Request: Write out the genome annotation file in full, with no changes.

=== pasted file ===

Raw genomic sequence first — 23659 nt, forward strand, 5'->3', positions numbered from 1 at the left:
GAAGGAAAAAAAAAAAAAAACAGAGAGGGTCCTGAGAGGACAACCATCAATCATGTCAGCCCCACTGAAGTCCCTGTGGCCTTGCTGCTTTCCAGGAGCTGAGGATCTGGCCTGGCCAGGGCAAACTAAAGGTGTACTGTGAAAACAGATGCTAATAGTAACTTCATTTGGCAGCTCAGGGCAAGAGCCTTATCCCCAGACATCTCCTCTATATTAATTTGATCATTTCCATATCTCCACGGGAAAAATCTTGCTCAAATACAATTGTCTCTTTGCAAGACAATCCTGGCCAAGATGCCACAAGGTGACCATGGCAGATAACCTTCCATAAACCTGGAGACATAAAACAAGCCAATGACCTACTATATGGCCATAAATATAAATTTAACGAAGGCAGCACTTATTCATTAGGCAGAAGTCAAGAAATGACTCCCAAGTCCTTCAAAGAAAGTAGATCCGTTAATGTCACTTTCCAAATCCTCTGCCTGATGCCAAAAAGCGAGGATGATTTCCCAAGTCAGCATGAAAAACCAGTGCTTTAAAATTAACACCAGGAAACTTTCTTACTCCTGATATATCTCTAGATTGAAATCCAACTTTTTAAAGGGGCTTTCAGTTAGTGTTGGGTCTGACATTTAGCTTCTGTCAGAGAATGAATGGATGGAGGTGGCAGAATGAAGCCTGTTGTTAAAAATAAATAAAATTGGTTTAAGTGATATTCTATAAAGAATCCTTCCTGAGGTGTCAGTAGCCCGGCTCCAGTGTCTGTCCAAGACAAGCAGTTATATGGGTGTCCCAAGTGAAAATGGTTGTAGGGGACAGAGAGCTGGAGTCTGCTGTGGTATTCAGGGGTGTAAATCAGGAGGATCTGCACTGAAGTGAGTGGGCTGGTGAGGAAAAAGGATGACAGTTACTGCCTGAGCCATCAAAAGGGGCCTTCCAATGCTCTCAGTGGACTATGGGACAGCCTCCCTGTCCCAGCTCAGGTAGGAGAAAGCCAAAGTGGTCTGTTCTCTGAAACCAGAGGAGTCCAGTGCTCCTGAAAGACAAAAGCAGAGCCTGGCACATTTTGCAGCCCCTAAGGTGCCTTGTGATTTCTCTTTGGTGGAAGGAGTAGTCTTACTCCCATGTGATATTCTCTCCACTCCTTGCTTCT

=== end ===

Raw genomic sequence first — 23659 nt, forward strand, 5'->3', positions numbered from 1 at the left:
GAAGGAAAAAAAAAAAAAAACAGAGAGGGTCCTGAGAGGACAACCATCAATCATGTCAGCCCCACTGAAGTCCCTGTGGCCTTGCTGCTTTCCAGGAGCTGAGGATCTGGCCTGGCCAGGGCAAACTAAAGGTGTACTGTGAAAACAGATGCTAATAGTAACTTCATTTGGCAGCTCAGGGCAAGAGCCTTATCCCCAGACATCTCCTCTATATTAATTTGATCATTTCCATATCTCCACGGGAAAAATCTTGCTCAAATACAATTGTCTCTTTGCAAGACAATCCTGGCCAAGATGCCACAAGGTGACCATGGCAGATAACCTTCCATAAACCTGGAGACATAAAACAAGCCAATGACCTACTATATGGCCATAAATATAAATTTAACGAAGGCAGCACTTATTCATTAGGCAGAAGTCAAGAAATGACTCCCAAGTCCTTCAAAGAAAGTAGATCCGTTAATGTCACTTTCCAAATCCTCTGCCTGATGCCAAAAAGCGAGGATGATTTCCCAAGTCAGCATGAAAAACCAGTGCTTTAAAATTAACACCAGGAAACTTTCTTACTCCTGATATATCTCTAGATTGAAATCCAACTTTTTAAAGGGGCTTTCAGTTAGTGTTGGGTCTGACATTTAGCTTCTGTCAGAGAATGAATGGATGGAGGTGGCAGAATGAAGCCTGTTGTTAAAAATAAATAAAATTGGTTTAAGTGATATTCTATAAAGAATCCTTCCTGAGGTGTCAGTAGCCCGGCTCCAGTGTCTGTCCAAGACAAGCAGTTATATGGGTGTCCCAAGTGAAAATGGTTGTAGGGGACAGAGAGCTGGAGTCTGCTGTGGTATTCAGGGGTGTAAATCAGGAGGATCTGCACTGAAGTGAGTGGGCTGGTGAGGAAAAAGGATGACAGTTACTGCCTGAGCCATCAAAAGGGGCCTTCCAATGCTCTCAGTGGACTATGGGACAGCCTCCCTGTCCCAGCTCAGGTAGGAGAAAGCCAAAGTGGTCTGTTCTCTGAAACCAGAGGAGTCCAGTGCTCCTGAAAGACAAAAGCAGAGCCTGGCACATTTTGCAGCCCCTAAGGTGCCTTGTGATTTCTCTTTGGTGGAAGGAGTAGTCTTACTCCCATGTGATATTCTCTCCACTCCTTGCTTCT